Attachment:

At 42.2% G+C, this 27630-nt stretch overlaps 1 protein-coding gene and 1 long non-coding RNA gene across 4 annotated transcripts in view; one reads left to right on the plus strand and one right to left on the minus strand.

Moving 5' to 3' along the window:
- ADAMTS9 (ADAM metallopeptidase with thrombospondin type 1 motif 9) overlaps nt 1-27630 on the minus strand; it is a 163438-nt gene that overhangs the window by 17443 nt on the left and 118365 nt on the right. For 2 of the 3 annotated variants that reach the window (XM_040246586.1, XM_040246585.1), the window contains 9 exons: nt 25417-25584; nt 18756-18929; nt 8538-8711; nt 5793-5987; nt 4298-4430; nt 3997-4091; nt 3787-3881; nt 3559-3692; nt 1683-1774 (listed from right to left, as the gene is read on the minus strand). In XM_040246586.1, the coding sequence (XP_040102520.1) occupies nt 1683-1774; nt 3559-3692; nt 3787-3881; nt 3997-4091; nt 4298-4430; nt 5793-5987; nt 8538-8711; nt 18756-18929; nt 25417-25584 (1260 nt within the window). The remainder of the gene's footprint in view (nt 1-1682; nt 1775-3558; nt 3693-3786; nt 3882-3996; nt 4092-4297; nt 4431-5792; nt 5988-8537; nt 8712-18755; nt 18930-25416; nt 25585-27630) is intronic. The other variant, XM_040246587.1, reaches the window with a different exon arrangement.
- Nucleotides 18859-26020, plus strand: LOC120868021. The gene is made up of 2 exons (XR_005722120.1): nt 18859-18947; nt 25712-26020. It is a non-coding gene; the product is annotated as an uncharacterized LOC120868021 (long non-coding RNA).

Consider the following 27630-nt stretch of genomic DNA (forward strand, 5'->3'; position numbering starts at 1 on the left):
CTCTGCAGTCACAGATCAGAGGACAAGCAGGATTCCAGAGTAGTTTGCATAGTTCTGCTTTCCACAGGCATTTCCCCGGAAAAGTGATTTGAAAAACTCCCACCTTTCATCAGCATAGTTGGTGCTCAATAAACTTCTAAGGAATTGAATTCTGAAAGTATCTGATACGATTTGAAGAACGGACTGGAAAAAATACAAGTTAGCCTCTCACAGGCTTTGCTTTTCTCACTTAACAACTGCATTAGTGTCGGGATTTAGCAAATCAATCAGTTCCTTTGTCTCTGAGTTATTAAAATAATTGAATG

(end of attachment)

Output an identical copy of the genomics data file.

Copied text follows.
At 42.2% G+C, this 27630-nt stretch overlaps 1 protein-coding gene and 1 long non-coding RNA gene across 4 annotated transcripts in view; one reads left to right on the plus strand and one right to left on the minus strand.

Moving 5' to 3' along the window:
- ADAMTS9 (ADAM metallopeptidase with thrombospondin type 1 motif 9) overlaps nt 1-27630 on the minus strand; it is a 163438-nt gene that overhangs the window by 17443 nt on the left and 118365 nt on the right. For 2 of the 3 annotated variants that reach the window (XM_040246586.1, XM_040246585.1), the window contains 9 exons: nt 25417-25584; nt 18756-18929; nt 8538-8711; nt 5793-5987; nt 4298-4430; nt 3997-4091; nt 3787-3881; nt 3559-3692; nt 1683-1774 (listed from right to left, as the gene is read on the minus strand). In XM_040246586.1, the coding sequence (XP_040102520.1) occupies nt 1683-1774; nt 3559-3692; nt 3787-3881; nt 3997-4091; nt 4298-4430; nt 5793-5987; nt 8538-8711; nt 18756-18929; nt 25417-25584 (1260 nt within the window). The remainder of the gene's footprint in view (nt 1-1682; nt 1775-3558; nt 3693-3786; nt 3882-3996; nt 4092-4297; nt 4431-5792; nt 5988-8537; nt 8712-18755; nt 18930-25416; nt 25585-27630) is intronic. The other variant, XM_040246587.1, reaches the window with a different exon arrangement.
- Nucleotides 18859-26020, plus strand: LOC120868021. The gene is made up of 2 exons (XR_005722120.1): nt 18859-18947; nt 25712-26020. It is a non-coding gene; the product is annotated as an uncharacterized LOC120868021 (long non-coding RNA).

Consider the following 27630-nt stretch of genomic DNA (forward strand, 5'->3'; position numbering starts at 1 on the left):
CTCTGCAGTCACAGATCAGAGGACAAGCAGGATTCCAGAGTAGTTTGCATAGTTCTGCTTTCCACAGGCATTTCCCCGGAAAAGTGATTTGAAAAACTCCCACCTTTCATCAGCATAGTTGGTGCTCAATAAACTTCTAAGGAATTGAATTCTGAAAGTATCTGATACGATTTGAAGAACGGACTGGAAAAAATACAAGTTAGCCTCTCACAGGCTTTGCTTTTCTCACTTAACAACTGCATTAGTGTCGGGATTTAGCAAATCAATCAGTTCCTTTGTCTCTGAGTTATTAAAATAATTGAATG